Student Letters to the Editor 2

Thursday, June 6, 2019

Wrestlers need new safe, sanitary practice facility

This year, the Columbus High School wrestling team had a very successful year under first year head coach Jason Rhoten, an NCAA wrestling hall of famer out of Minnesota State University. For the first time in school history, the Columbus wrestling team won the divisional tournament, had their first state champion (Tanner Cook), and a total of six state placers. Columbus also placed third at the state tournament, which has never been done until this year.

The success of this CHS program has come in spite of the fact the team has been practicing off-campus for the past six years. The team currently practices at the Little Metra. The team can’t rely on the Little Metra because the Little Metra doesn’t have a space to store mats that is stable and sanitary. We currently store mats in a sheep barn that is used during the offseason for different animals. The mats are currently stored in a sheep barn that is very unsanitary and uneven. According to multiple articles about how to keep mats in good condition, they should be stored in a very sanitary place and uneven ground will leave impressions on the mats that over time will ruin them. The CHS wrestling team needs to have their own practice facility for safety, equality, and consistency.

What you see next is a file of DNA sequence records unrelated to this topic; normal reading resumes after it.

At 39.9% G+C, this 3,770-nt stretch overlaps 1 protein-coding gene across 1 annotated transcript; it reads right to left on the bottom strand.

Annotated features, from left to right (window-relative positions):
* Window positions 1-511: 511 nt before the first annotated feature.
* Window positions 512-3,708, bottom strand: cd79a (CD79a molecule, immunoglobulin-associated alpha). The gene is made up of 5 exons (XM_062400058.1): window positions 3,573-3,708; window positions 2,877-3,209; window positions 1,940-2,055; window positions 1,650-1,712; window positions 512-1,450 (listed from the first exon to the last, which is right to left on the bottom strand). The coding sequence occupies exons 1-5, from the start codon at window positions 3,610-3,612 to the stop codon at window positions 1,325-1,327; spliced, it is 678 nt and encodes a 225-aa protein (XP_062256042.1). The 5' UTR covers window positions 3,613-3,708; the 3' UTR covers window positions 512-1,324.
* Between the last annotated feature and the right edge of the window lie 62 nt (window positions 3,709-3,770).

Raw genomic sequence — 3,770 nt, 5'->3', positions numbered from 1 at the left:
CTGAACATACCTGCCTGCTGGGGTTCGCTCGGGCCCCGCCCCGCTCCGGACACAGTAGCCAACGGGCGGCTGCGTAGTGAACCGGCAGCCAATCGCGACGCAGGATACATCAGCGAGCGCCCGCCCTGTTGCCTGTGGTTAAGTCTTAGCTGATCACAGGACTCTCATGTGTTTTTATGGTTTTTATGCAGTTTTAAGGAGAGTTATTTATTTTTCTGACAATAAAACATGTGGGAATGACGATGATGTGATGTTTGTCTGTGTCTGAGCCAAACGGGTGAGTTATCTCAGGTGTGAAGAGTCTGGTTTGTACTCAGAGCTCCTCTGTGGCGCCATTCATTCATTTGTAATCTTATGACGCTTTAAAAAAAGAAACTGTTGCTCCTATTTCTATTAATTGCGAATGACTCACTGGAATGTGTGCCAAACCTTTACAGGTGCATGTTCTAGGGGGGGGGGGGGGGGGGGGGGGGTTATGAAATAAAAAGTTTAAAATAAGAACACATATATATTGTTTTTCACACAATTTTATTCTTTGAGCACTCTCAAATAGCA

If we were to build the wrestling room, it would cost around $750,000, and that would include the building, windows, a door, and a garage door to easily move the mats. Some might say that this is too expensive. We surveyed community members and some said that it would cost too much money and some also said it’s unnecessary. Currently, we rent the Little Metra for around $3,500 per year. It’s possible to save the school money longterm if our proposed wrestling room was used for multiple purposes. 90.9 percent of CHS student athletes said it is important to have a consistent, safe, and clean space to practice to have a successful program.